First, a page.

Guard outside the Royal Palace

Walking past the Royal Palace for the 3rd time I noticed something that I had seen the whole time but just never paid attention to. The guard standing behind me was one of hundreds of guards that patrolled the grounds around the royal palace. I wondered how they can just stand there for so long without moving a muscle or batting an eye. This is astounding especially because of the heat and humidity outside. Standing next to me made me wonder what it would be like if we had a palace like this in America and had Royal Guards. This is just one aspect of the Swedish culture that is similar to US culture (White House Guards) yet so different in many ways.

Brass Norse Viking Ring

I purchased this ring right before leaving Stockholm. I didn’t get the ring to remember Stockholm, but I got it as a memento to remember my trip as a whole. This is the first ring I’ve ever purchased and I told myself I’d wear it everyday. This ring will do a good job of reminding me of an important experience in my life and remind me of my roots and where I came from. The only drawback to wearing the ring is that its brass, so it will tarnish. However, because this is the traditional way that the vikings would make the rings I can look past this flaw and embrace the ring for its meaning to me.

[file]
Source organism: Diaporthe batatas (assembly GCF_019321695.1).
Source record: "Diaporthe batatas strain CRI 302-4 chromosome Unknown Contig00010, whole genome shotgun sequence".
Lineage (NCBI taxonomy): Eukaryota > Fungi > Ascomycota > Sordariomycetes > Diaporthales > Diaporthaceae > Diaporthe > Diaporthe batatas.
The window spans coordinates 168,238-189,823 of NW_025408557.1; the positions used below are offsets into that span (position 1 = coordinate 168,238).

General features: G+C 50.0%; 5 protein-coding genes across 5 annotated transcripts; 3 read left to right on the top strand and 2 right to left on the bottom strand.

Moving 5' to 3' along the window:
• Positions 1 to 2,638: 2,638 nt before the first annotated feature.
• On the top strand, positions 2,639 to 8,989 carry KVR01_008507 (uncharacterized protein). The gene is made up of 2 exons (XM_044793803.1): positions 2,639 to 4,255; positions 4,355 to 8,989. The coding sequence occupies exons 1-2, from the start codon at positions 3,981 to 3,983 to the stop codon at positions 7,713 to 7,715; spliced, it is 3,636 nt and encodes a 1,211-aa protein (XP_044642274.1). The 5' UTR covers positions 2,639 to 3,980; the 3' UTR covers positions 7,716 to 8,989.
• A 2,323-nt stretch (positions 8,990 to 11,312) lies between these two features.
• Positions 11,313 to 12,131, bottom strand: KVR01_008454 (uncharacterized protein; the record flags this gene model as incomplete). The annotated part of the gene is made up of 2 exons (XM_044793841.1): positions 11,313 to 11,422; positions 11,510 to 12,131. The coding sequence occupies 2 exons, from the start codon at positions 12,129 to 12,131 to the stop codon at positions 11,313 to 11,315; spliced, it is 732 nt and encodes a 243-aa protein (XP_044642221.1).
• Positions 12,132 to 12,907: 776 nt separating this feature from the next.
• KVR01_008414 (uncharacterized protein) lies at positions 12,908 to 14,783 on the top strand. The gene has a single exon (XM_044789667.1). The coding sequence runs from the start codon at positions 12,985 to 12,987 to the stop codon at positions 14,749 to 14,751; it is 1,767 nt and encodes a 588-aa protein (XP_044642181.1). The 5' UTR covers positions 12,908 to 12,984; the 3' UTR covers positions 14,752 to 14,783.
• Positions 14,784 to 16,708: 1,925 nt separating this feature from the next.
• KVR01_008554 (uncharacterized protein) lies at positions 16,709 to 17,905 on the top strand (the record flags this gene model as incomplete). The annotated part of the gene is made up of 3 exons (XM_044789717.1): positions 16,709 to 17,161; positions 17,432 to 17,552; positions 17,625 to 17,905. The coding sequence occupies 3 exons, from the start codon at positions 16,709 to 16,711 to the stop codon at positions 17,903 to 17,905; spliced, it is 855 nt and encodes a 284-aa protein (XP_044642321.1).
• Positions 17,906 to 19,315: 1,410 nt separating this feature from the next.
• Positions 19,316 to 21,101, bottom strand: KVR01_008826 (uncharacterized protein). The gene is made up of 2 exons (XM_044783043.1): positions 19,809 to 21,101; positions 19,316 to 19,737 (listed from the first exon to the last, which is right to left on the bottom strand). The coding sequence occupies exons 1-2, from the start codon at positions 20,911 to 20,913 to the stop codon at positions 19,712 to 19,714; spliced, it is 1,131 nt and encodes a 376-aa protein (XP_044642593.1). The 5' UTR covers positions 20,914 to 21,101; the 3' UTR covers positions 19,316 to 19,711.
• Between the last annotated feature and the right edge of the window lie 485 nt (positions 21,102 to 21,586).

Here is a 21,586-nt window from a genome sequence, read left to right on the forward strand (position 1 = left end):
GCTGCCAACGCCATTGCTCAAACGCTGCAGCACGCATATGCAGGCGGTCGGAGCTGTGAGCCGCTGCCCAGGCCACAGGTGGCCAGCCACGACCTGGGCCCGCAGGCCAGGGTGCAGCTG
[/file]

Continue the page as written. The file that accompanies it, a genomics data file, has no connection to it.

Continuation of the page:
8/13/19 Update: I have been wearing the ring everyday without fail. Everyday I look down and remember one of the best experiences of my life. The ring is definitely doing its job.

Day 20: My Second Day in Stockholm/ Midsummer Celebration (6/22/19)

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Bridge outside of the Royal Palace